Navigating China's post-congress landscape
Comment of the Day

August 21 2017

Commentary by Eoin Treacy

Navigating China's post-congress landscape

This article by Ryan Hass for Bloomberg may be of interest to subscribers. Here is a section: 

Over the past five years, the Chinese leadership’s top priorities have proven extremely consistent, reflecting a consensus on broad goals. The leadership has remained steadfastly focused on strengthening the Communist Party, safeguarding stability, and enhancing China’s regional leadership and global standing. There have been changes to the manner in which Xi has centralized power and the party has headed off domestic and external challenges. But on the top priorities, the party has followed consistent north stars to guide policy.

To this end, the Chinese leadership will continue to emphasize financial and economic stability and guard against financial shocks. Particularly with the much-anticipated centenary of the founding of the Communist Party in 2021, Beijing will be determined to achieve its goal of becoming a “moderately well-off society,” which in practical terms means doubling per capita income and national gross domestic product from 2010 levels.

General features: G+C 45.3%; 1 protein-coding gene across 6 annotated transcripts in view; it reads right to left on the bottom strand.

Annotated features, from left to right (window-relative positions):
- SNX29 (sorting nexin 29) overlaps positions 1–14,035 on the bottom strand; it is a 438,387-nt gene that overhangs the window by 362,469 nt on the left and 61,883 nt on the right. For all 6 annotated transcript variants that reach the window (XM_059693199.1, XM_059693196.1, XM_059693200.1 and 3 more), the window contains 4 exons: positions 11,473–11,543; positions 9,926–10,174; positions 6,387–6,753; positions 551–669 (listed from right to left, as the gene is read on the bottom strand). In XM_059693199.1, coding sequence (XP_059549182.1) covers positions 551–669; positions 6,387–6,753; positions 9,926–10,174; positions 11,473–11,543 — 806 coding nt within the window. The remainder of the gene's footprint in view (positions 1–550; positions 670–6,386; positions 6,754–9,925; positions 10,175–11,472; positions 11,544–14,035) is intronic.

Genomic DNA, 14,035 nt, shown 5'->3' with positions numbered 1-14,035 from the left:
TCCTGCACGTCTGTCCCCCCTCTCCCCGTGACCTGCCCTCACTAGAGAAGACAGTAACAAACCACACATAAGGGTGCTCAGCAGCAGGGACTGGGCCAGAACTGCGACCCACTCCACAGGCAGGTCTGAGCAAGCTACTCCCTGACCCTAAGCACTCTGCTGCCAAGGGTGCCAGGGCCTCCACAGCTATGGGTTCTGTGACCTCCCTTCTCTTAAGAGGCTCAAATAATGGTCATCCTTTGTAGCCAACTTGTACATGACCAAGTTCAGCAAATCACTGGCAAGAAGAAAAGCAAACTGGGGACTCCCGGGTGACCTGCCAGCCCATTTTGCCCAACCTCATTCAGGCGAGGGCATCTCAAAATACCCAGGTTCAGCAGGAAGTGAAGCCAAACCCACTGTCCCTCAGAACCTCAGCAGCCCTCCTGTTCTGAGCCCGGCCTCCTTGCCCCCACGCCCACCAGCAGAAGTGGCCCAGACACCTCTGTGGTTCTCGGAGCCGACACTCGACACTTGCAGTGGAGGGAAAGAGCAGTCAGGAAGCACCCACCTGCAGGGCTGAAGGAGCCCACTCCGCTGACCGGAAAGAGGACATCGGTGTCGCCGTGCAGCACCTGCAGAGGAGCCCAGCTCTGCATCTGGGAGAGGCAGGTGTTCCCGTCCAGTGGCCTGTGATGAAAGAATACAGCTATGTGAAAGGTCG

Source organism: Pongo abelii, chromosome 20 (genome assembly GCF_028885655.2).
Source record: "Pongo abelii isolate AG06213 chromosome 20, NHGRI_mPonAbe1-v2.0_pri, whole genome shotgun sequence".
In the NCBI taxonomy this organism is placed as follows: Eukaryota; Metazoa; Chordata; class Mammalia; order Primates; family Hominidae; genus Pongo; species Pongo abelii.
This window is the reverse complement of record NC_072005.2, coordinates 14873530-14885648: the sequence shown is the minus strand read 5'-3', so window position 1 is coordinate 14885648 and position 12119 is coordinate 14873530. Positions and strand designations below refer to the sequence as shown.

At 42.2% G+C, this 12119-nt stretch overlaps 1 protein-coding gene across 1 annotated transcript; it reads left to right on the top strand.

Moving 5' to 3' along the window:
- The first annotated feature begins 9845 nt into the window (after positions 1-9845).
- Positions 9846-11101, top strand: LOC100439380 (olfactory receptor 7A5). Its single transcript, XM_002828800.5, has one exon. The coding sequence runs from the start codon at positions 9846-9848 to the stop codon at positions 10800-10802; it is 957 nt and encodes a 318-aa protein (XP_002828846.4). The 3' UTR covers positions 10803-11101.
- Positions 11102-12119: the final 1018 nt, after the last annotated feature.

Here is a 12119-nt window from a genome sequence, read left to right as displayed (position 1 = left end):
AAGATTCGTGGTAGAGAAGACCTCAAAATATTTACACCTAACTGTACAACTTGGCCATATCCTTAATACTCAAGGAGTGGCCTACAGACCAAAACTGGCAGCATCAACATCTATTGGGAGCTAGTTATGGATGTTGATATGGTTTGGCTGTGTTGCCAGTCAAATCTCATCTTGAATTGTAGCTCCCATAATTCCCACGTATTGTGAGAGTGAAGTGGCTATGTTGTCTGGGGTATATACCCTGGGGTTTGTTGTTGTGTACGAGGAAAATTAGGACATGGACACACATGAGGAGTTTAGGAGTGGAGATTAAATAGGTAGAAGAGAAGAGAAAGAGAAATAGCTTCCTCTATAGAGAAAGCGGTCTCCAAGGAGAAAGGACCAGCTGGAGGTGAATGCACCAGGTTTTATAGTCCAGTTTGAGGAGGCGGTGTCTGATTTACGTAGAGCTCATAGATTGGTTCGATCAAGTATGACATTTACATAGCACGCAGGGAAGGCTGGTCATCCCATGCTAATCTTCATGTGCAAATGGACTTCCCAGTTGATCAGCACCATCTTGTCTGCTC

Over the past five years, when confronted with choices between greater control and greater openness to innovation, China’s leaders consistently have opted for the former. Expect economic policies to continue favoring state control and stability, even at the cost of some economic growth. This bias is likely to extend to policies related to the internet and social media, where heightened censorship over the past five years has demonstrated the leadership’s wariness of losing control of information in the digital age.

Eoin Treacy's view

Political machinations are going into overdrive to ensure stability in the Communist Party’s handover of power to a new generation at the upcoming Congress. No fewer than five of the Standing Committee’s members are to be replaced while 40% of the wider Politburo are retiring as well. 

Xi is doing everything necessary to ensure no stress in the system so the status quo is sustained. That is helping to support asset prices and the currency ahead of the meeting but the impetus to lend support may be less following it. 

The Shanghai A-Share Index is back testing its November and April highs and a sustained move below 3350 would be required to question medium-term scope for additional upside. 

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